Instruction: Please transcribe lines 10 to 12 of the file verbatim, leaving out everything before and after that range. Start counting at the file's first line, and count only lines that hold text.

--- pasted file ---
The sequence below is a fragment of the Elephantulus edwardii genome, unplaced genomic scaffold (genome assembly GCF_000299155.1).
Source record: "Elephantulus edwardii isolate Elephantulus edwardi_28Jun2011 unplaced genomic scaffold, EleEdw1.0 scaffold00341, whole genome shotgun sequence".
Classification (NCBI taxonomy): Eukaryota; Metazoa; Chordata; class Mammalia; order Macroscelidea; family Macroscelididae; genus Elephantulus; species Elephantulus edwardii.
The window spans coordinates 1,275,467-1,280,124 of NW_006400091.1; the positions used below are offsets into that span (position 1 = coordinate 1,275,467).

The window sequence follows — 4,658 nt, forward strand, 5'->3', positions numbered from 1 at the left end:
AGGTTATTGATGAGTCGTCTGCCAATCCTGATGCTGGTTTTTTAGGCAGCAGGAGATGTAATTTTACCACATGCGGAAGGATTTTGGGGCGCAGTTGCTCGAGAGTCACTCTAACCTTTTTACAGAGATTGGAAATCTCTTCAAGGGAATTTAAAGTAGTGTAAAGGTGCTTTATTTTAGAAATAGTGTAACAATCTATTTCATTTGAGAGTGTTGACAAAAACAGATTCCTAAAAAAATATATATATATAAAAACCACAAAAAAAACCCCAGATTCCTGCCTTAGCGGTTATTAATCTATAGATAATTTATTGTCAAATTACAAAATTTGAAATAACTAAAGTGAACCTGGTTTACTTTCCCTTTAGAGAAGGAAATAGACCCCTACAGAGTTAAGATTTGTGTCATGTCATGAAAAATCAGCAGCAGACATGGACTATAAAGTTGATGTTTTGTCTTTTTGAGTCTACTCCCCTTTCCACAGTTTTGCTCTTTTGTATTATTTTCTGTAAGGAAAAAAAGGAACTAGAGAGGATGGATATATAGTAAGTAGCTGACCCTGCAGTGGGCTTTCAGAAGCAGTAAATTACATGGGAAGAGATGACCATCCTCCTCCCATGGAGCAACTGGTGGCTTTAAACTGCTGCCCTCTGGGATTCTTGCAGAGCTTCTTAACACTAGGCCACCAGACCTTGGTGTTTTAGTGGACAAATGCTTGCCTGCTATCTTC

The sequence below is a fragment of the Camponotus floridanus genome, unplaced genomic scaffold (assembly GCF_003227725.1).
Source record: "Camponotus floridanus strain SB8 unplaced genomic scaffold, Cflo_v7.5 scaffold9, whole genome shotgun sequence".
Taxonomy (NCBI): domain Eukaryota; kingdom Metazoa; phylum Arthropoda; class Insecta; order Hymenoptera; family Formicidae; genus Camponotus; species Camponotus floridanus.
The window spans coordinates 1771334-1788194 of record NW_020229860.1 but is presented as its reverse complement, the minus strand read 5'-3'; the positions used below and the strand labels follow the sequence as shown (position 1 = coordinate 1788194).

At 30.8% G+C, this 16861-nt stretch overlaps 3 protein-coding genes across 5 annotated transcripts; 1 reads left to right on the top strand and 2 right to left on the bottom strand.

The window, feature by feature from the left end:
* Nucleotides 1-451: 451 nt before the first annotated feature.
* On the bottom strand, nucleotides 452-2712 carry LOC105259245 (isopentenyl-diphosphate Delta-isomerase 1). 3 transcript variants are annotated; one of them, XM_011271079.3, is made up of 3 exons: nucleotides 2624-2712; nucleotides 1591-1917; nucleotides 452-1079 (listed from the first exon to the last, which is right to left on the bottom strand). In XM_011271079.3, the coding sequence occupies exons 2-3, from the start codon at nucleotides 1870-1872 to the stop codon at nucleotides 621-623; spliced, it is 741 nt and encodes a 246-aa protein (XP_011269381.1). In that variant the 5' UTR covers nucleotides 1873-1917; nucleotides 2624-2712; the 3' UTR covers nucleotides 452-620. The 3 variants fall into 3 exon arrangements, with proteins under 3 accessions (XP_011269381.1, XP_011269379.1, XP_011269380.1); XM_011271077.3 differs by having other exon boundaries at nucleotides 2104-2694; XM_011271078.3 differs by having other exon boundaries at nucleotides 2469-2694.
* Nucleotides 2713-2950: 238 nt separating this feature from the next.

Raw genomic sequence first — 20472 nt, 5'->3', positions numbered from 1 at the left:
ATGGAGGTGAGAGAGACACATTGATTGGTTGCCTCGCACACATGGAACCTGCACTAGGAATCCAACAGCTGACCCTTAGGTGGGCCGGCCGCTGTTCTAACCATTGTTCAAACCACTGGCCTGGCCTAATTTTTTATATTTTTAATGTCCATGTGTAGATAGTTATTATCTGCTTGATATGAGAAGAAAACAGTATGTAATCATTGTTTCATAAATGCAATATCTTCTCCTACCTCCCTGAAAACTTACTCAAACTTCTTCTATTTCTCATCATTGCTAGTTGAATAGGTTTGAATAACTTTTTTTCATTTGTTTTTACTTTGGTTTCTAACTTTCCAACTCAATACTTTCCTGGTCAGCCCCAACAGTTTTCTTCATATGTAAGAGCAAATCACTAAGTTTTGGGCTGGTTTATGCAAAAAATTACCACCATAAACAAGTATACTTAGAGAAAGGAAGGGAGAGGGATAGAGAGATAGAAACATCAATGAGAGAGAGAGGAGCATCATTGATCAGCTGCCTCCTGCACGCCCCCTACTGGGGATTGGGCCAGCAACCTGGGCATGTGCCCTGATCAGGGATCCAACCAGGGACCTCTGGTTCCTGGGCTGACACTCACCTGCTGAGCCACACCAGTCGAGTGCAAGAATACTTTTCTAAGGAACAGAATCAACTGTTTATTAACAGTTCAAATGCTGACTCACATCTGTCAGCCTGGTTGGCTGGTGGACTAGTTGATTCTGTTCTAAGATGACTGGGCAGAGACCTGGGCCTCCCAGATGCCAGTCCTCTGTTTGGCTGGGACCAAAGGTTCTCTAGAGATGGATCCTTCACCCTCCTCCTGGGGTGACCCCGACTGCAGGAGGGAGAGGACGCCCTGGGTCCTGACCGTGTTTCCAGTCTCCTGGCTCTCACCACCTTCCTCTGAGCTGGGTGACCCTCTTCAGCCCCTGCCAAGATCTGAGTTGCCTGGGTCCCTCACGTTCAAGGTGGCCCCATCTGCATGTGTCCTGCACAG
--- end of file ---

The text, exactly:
The window spans coordinates 1771334-1788194 of record NW_020229860.1 but is presented as its reverse complement, the minus strand read 5'-3'; the positions used below and the strand labels follow the sequence as shown (position 1 = coordinate 1788194).

At 30.8% G+C, this 16861-nt stretch overlaps 3 protein-coding genes across 5 annotated transcripts; 1 reads left to right on the top strand and 2 right to left on the bottom strand.

The window, feature by feature from the left end: